Chomsky from a 1967 Debate found on his website called The Legitimacy of Violence as a Political Act?
Noting that violence as a tactic has consequences for the societal organization that springs from it. Does this not boil down to the very simple formulation that violence begets violence: Violence begets more tactical action that sees violence as a viable option for political change.
"There's also a third argument in favor of violence which on the surface sounds pretty abhorrent, but I'm afraid it has a point, from the point of view of the revolutionary guerrilla groups. That is the idea that violence, say by the Viet Cong, will lead to reprisal, often overreprisal, and reprisal will win adherents to the Viet Cong. Of course, that's what happens, in fact. The first year of the massive American bombardment of South Vietnam, the number of recruits for the Viet Cong increased enormously, tripled at least.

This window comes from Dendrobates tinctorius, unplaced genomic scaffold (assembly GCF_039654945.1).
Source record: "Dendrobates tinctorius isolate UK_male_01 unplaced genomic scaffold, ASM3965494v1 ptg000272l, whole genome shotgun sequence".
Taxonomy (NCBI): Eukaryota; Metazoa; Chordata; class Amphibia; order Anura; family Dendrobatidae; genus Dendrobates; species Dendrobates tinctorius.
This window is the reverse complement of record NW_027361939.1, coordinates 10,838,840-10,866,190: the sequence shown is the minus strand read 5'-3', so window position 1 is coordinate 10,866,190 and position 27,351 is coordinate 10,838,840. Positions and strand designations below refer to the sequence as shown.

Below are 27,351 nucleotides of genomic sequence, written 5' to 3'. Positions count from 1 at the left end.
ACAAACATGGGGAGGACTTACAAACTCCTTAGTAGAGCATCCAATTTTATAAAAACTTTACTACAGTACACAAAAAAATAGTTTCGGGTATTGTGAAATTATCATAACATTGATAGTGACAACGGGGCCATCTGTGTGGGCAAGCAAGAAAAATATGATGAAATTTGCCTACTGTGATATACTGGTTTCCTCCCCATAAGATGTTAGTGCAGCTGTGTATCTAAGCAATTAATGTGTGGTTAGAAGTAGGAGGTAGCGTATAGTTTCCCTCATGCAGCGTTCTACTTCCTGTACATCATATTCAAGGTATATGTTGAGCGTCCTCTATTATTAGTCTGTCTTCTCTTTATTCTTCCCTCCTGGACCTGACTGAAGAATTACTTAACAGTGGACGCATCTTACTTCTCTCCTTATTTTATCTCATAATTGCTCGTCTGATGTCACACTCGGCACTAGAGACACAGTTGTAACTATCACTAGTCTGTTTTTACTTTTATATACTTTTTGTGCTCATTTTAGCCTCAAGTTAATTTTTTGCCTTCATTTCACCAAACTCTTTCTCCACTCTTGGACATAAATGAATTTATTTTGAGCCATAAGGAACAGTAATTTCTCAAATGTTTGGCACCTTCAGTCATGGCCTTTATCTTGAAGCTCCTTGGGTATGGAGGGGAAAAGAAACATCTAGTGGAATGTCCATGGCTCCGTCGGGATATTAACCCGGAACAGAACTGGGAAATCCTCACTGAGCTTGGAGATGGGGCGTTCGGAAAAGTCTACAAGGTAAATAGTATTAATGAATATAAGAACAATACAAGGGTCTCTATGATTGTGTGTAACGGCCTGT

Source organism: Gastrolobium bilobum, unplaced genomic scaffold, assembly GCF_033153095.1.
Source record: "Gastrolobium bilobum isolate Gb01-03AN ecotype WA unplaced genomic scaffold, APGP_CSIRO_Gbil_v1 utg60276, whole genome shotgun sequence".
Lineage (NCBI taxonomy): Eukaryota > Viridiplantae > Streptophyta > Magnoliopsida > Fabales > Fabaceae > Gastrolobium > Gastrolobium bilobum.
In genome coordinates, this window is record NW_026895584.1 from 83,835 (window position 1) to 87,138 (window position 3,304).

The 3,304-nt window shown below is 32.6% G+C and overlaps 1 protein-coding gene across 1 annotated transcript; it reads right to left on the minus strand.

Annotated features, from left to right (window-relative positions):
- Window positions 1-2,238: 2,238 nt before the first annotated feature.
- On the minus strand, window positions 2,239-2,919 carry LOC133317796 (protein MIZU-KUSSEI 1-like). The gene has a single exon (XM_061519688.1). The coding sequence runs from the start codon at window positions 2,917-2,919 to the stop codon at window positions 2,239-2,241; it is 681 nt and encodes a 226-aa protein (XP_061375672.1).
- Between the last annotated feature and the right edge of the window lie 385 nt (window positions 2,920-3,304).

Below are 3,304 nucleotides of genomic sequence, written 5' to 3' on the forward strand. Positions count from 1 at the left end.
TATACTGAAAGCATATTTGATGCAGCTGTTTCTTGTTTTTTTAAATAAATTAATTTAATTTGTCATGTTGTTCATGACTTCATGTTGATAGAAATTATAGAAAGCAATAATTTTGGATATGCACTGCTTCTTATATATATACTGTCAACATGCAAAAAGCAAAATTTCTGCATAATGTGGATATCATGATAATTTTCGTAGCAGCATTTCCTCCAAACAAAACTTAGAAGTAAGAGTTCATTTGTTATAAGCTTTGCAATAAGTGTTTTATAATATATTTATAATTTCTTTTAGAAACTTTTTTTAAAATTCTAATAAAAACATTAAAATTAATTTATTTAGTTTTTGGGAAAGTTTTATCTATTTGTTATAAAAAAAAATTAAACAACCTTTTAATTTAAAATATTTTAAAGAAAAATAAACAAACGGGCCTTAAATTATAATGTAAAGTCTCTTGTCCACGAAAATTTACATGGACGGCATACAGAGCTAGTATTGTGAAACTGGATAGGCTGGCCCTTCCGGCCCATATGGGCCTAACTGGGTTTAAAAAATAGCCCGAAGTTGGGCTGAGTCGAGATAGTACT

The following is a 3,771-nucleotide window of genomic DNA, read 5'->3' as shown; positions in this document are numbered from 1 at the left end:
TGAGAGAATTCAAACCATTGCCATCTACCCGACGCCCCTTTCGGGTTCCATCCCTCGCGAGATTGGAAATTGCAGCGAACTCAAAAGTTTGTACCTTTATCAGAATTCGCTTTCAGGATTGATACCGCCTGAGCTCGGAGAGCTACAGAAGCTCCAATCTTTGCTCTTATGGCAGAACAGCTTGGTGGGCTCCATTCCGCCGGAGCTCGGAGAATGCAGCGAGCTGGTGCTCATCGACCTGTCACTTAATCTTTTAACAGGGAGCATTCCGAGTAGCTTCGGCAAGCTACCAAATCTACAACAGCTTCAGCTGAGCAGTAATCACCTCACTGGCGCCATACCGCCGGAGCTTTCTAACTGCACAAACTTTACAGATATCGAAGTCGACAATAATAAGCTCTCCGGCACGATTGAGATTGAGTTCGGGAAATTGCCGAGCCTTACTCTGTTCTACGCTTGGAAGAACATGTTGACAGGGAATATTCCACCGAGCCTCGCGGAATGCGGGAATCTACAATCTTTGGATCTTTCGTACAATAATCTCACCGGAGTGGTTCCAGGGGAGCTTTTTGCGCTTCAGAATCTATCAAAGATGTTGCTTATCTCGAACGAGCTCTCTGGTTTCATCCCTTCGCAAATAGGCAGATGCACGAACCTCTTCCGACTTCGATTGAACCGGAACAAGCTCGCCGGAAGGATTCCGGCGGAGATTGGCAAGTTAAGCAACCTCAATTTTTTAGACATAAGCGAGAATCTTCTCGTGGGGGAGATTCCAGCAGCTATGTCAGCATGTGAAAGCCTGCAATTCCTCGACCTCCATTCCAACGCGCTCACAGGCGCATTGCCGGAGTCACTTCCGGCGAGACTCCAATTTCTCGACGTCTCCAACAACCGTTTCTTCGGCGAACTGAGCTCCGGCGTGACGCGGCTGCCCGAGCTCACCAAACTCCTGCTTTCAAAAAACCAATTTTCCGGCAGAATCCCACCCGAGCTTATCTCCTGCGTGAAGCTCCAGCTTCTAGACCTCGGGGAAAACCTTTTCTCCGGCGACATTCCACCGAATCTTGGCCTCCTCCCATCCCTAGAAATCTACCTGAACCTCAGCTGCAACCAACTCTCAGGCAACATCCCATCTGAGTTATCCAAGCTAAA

With all these arguments in favor of this type of violence, I still think there are good grounds to reject it. It seems to me, from the little we know about such matters, that a new society rises out of the actions that are taken to form it, and the institutions and the ideology it develops are not independent of those actions; in fact, they're heavily colored by them, they're shaped by them in many ways. And one can expect that actions that are cynical and vicious, whatever their intent, will inevitably condition and deface the quality of the ends that are achieved. Now, again, in part this is just a matter of faith. But I think there's at least some evidence that better results follow from better means."